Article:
Monday, February 6, 2023

Play

Fare-free public transit benefits Kansas City residents and businesses; farmers prioritize food, not feed in the 2023 Farm Bill; and a new survey: students want a more diverse inclusive curriculum.

Play

The Democratic National Committee votes to shake up the presidential primary calendar, President Biden gets a better than expected jobs report before his second State of the Union, and lawmakers from both parties question the response to a Chinese data gathering balloon.

Play

Is bird flu, inflation or price gouging to blame for astronomical egg prices? Pregnancy can be life-changing or life-ending depending on where you live, and nine tribal schools are transforming their outdoor spaces into community gathering areas.

Afraid? Outraged? "Fake News" Could Be the Culprit

Play

Monday, July 13, 2020   

SANTA FE -- With the presidential election approaching, there's renewed concern that consumers again will fall prey to "fake news" on social media. But one expert on the topic says there's a way to arm yourself against the onslaught.

Nolan Higdon is a professor of history and communication at California State University and a contributor to Project Censored. He said the role of news media in a free society is to investigate, inform and provide a crucial check on political power.

He noted the coronavirus pandemic has been the subject of a great deal of "fake news" that often exploits people's fears and moral outrage.

"Generally, it preys on real anxieties - that's really the most successful fake news," Higdon said. "And who doesn't have anxiety during a pandemic, especially one where you see unemployment hitting 30%."

Higdon said he believes President Donald Trump's repeated claims of "fake news" and framing of the media as the "enemy of the people" have made a bad scenario worse.

Some communication watchdogs have called on tech giants to crack down on fake news and institute a code to address misinformation. Higdon said he believes, however, that consumers need to be more savvy.

"We really need to focus on giving the individual media literacy skills - that is, how can they sift through information and figure out what's true and what's false instead of the approach where I think we're going, which is we're creating lists and we're having corporations and governments determine what is true and what's false," he said.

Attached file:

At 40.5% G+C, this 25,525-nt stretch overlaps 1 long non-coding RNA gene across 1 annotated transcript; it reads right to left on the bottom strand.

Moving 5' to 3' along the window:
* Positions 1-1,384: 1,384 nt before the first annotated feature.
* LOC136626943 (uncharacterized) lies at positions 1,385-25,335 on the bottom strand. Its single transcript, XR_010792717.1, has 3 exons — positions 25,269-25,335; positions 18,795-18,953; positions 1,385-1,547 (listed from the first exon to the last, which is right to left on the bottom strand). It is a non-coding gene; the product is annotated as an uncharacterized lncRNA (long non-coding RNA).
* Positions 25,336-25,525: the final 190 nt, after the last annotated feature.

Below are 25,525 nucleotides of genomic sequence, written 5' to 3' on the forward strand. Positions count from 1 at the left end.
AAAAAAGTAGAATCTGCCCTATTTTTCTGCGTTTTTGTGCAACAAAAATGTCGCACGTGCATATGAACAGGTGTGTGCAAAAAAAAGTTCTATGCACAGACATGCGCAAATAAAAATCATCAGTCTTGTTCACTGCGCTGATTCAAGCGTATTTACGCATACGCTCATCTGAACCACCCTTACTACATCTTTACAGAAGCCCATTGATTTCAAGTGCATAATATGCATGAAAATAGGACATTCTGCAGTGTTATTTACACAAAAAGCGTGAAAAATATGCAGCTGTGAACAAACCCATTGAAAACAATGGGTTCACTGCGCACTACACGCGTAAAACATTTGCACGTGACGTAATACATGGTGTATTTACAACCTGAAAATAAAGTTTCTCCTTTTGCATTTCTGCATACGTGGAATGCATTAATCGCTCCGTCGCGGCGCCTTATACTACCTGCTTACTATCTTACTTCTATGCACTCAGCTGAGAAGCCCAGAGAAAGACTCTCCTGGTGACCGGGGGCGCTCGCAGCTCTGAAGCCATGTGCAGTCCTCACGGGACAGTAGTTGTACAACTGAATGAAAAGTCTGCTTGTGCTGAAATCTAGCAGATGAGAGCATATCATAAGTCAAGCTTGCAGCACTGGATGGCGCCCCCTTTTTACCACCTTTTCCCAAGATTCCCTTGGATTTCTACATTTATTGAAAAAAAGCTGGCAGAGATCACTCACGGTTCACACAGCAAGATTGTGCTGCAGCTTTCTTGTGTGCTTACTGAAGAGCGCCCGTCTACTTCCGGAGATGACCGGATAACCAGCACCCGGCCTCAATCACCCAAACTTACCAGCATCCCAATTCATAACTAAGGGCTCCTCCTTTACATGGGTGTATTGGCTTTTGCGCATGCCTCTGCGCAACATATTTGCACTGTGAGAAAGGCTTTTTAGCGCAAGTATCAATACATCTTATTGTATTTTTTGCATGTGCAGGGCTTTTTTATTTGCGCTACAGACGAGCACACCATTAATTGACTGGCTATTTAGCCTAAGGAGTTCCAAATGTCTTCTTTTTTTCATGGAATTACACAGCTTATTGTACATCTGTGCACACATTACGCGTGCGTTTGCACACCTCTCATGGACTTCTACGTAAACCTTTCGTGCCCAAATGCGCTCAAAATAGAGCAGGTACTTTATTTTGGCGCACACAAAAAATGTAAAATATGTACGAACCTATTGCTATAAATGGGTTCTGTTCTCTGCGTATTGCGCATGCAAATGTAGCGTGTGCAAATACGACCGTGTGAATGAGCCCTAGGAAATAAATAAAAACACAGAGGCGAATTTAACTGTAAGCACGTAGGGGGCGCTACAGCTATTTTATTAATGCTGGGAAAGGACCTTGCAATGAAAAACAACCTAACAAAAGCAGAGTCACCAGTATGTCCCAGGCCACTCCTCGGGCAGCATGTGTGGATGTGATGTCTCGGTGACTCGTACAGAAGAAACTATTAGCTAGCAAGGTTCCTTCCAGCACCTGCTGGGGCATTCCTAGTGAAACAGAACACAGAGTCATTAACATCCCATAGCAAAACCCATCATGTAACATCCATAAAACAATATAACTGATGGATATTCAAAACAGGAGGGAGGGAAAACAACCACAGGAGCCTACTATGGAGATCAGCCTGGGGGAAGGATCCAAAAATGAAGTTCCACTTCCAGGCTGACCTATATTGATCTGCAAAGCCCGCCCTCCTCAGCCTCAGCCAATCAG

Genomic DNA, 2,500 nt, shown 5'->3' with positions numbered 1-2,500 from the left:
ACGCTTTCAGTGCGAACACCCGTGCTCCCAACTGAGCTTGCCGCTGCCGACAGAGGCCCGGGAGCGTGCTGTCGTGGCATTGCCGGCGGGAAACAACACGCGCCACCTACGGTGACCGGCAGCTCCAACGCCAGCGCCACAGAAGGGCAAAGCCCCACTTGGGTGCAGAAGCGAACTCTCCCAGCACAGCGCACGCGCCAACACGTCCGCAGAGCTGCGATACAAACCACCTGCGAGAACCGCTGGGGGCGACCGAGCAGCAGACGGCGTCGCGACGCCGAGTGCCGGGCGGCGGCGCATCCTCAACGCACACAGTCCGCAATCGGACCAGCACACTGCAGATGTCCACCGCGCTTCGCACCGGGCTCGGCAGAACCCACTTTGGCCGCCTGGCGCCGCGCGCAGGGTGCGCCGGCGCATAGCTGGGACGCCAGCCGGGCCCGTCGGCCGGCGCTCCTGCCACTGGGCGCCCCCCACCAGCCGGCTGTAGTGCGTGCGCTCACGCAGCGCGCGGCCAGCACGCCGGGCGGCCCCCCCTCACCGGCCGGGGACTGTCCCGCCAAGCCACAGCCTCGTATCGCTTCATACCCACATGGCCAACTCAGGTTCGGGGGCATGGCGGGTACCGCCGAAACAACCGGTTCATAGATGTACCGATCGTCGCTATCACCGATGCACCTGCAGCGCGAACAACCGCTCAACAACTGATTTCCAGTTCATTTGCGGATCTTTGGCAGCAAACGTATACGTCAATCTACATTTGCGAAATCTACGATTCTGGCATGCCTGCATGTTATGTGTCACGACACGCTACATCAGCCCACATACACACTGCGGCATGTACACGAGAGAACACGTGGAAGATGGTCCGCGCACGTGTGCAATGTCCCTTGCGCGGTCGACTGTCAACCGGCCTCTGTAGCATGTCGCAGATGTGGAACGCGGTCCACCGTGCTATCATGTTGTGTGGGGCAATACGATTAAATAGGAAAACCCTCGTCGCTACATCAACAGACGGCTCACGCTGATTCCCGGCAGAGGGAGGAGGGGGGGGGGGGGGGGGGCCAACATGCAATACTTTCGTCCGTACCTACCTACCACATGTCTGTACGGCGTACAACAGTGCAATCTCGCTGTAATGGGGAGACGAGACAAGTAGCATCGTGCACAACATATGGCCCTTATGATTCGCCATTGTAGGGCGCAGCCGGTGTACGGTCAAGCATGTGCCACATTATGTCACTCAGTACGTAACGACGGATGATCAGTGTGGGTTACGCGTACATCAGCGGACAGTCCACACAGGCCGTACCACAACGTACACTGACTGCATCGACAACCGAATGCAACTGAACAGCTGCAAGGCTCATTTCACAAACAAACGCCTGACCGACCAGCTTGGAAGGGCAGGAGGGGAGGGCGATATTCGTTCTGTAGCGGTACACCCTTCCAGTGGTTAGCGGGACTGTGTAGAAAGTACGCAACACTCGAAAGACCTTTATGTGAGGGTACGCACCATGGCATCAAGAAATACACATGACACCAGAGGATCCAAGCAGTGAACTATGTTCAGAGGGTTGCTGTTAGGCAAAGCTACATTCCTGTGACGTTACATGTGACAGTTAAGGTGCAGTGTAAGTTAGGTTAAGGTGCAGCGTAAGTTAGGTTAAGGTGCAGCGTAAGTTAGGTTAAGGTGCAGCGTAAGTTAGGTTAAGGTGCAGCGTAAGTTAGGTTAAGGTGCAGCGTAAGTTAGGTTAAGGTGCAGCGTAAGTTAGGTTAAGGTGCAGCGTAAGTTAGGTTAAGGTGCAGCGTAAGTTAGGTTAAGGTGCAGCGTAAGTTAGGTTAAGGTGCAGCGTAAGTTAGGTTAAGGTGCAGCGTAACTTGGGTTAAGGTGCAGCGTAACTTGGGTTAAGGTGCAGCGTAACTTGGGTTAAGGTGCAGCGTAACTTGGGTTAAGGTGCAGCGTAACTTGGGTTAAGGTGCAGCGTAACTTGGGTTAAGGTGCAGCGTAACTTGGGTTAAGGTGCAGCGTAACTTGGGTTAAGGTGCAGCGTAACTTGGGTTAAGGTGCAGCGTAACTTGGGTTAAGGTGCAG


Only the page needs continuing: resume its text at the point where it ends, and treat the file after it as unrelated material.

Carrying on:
Higdon said he also worries that media giants such as Facebook, Google and other large corporations have significantly increased their presence in public schools in the past 20 years as a way to get their content into the classroom.

"If we can give a bunch of slick textbooks and MacBooks and things like that to a school, it will look like charity to the public," he said. "But really, it's getting access to all the data for all the children who are enrolled in public schooling in a particular state, nation or region."

According to new research published in the journal Psychological Science, consumers are not incapable of distinguishing between what is true and what is false, but often share misinformation because accuracy is not a benchmark used when deciding what to share.




get more stories like this via email

Michigan environmental activists have begun to focus on environmental justice issues in low-income communities that bear the brunt of industrial pollution and political indifference. (Adobe Stock)

Environment

By Tom Perkins for Planet Detroit.Broadcast version by Mark Richardson for Michigan News Connection with support from the Solutions Journalism Network…


Environment

By Jared Brey for Governing.Broadcast version by Deborah Van Fleet for Missouri News Service reporting for the Solutions Journalism Network-Public New…

Social Issues

South Dakota is once again locked in a debate over a bill concerning transgender youth. It seeks to ban gender-affirming care, with supporters …


Voters in Pittsburgh-area districts 32, 34 and 35 will head to the polls Tuesday to fill three vacancies in the Pennsylvania House of Representatives. (MoiraM/AdobeStock)

Social Issues

While the Pennsylvania House is still out of session and won't resume until late February, the public and advocacy groups are voicing their concerns…

Social Issues

Better health and educational outcomes are being touted as the potential benefits as Minnesota lawmakers discuss whether to provide free school meals …

Sixty schools piloted College Board's new AP African American Studies course, which is set to appear in over 200 schools starting in the 2024-2025 school year. (Adobe Stock)

Social Issues

CORRECTION: YouthTruth surveyed more than 28,000 high school seniors from the class of 2022 and the class of 2019 in 19 states, including New York…

Social Issues

For more than two decades, a workforce development program in El Paso has invested in the economically disadvantaged to help them attain the …

Health and Wellness

Nebraska's long-term care facilities face staffing shortages and other factors that could lead to more closures if state funding isn't increased…

 

Phone: 303.448.9105 Toll Free: 888.891.9416 Fax: 208.247.1830 Your trusted member- and audience-supported news source since 1996 Copyright 2021